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Proving Analysts Wrong – Part IV

Do you have trouble admitting you are wrong? Or convincing a colleague that his or her analysis is incorrect? Most of us find these tasks challenging because our egos are involved and we usually focus our attention on information that supports our view. This issue of Analytic Insider presents Analysis of Competing Hypotheses, the fourth and last of a select group of structured analytic techniques—including Indicators, Argument Mapping, and Deception Detection—that can spur analysts to admit their initial analysis was flawed and to work toward achieving a better result.

Technique #4: Analysis of Competing Hypotheses

As political campaigns heat up in advance of the US national elections in November, the airwaves are filled with competing interpretations of past events. Our natural tendency is to contrast all the facts and explanations one candidate posits to prove she or he is right with the other candidate’s list and agree with whomever has made the stronger case. A more thorough and efficient approach is to focus instead on how many facts or explanations are inconsistent with a candidate’s position. Sometimes only one highly persuasive item of inconsistent information is sufficient to reject an entire line of analysis. When an analyst is confronted with an item of information or piece of evidence that could not be true if his or her stated position is correct, most analysts –but probably not most politicians—will agree that the initial analysis is flawed and a new hypothesis is needed. More often than not, however, the contrasting information is less compelling. In such cases, it is more efficient to focus on what is inconsistent with a given hypothesis and embrace the position supported by the least inconsistent data.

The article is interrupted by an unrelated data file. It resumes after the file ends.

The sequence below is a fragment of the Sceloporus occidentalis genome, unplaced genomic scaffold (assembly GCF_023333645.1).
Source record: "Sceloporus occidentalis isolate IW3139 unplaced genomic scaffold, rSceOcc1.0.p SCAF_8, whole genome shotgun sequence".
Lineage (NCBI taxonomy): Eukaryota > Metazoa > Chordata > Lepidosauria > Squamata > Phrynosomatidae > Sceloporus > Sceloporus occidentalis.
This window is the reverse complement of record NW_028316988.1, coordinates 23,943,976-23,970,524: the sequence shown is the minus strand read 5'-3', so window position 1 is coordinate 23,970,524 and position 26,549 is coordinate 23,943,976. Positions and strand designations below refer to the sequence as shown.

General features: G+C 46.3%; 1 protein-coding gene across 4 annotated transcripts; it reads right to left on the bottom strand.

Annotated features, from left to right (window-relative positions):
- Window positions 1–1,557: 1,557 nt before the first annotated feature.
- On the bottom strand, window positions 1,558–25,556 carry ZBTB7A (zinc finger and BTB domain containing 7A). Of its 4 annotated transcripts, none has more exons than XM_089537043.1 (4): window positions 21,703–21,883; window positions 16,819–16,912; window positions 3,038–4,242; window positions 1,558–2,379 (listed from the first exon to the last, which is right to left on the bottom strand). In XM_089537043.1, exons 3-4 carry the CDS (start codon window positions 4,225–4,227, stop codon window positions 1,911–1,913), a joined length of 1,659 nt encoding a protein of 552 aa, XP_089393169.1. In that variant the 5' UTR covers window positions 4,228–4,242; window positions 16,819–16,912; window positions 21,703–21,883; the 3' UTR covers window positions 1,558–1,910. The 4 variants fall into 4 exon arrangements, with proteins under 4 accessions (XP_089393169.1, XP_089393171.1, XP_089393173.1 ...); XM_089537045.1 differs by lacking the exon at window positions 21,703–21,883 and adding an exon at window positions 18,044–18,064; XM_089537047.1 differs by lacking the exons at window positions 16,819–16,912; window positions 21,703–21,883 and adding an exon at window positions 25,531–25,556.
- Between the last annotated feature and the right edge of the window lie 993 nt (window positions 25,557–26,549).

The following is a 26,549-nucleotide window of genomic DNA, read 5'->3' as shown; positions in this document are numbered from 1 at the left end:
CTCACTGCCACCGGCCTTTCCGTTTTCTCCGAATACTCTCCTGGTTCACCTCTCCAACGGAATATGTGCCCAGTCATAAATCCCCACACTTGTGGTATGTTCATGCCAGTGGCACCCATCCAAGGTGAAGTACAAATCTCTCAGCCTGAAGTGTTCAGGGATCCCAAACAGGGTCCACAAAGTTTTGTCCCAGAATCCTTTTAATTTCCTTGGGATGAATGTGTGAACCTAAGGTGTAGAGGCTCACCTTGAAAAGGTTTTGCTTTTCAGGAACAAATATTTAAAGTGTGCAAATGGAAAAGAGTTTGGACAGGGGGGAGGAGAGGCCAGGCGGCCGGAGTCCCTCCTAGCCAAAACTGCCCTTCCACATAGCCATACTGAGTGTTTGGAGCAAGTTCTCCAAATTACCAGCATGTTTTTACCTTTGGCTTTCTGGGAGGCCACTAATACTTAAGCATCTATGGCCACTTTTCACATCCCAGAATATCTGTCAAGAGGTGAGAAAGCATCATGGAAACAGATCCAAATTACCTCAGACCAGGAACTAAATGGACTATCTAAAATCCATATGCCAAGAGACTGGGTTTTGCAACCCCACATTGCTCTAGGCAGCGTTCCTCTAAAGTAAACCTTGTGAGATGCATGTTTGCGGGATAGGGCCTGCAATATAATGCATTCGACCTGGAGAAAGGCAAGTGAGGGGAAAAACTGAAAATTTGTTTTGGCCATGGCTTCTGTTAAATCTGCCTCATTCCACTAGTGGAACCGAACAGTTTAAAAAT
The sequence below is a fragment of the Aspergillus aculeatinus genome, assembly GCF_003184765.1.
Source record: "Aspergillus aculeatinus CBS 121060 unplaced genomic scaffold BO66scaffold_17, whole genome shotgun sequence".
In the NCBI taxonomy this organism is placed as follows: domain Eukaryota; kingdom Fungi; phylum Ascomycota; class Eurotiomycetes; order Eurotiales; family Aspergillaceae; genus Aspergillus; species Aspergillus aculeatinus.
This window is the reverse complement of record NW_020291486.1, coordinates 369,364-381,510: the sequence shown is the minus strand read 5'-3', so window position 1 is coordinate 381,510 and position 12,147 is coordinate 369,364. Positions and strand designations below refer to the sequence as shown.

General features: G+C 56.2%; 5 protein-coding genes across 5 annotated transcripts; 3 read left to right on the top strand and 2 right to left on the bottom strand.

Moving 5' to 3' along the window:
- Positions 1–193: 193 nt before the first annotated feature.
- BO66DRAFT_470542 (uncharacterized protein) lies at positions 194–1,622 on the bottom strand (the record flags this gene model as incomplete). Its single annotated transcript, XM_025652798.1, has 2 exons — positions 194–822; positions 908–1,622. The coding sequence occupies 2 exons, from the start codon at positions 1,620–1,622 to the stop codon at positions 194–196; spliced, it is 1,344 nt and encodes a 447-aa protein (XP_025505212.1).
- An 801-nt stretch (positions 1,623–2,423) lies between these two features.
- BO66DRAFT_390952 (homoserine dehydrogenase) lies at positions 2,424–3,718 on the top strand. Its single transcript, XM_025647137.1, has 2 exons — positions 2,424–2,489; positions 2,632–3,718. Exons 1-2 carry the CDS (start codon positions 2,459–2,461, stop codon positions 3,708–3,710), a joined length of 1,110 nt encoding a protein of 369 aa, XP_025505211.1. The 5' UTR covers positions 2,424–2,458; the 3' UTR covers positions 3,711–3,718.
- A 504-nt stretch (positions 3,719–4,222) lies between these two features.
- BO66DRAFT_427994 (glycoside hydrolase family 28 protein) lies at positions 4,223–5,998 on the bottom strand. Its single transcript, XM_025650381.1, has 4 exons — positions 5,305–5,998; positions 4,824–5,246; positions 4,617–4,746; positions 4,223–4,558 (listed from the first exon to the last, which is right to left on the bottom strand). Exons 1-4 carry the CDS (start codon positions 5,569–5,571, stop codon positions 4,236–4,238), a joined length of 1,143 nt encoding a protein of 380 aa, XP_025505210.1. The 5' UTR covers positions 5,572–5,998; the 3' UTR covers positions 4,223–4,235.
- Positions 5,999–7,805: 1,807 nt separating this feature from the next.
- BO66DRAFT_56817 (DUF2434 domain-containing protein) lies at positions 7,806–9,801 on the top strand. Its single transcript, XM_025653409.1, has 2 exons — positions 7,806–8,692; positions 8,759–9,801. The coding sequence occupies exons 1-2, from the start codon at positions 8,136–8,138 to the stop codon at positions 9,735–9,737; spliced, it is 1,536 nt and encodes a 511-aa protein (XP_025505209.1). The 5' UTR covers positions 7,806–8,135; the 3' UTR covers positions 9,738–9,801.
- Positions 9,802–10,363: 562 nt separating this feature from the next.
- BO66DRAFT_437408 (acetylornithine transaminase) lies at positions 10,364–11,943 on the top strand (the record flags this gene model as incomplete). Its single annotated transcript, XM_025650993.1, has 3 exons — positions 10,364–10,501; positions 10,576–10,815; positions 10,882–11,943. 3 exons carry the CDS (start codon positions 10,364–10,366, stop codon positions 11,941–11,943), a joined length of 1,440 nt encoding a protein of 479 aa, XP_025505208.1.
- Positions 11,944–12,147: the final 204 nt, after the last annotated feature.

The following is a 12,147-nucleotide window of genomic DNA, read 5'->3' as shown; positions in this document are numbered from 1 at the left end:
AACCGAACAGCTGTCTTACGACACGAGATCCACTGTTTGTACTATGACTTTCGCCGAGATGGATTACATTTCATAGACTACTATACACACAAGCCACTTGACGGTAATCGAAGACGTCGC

The good news is that technology is making it easier to identify compelling contrary information. Mobile phone pictures, videos, and audio tapes, for example, can provide incontrovertible evidence of what was said or done. The key to being a successful analyst is to consciously seek out and record inconsistent or anomalous data and to consider more than one explanation as potentially true until all the data and facts are on the table.

To learn more about how the eight­step Analysis of Competing Hypotheses methodology works, check out the Handbook of Analytic Tools and Techniques. For a fuller discussion of when to use the technique, its value added, and potential pitfalls to avoid see Chapter 7 in Structured Analytic Techniques for Intelligence Analysis.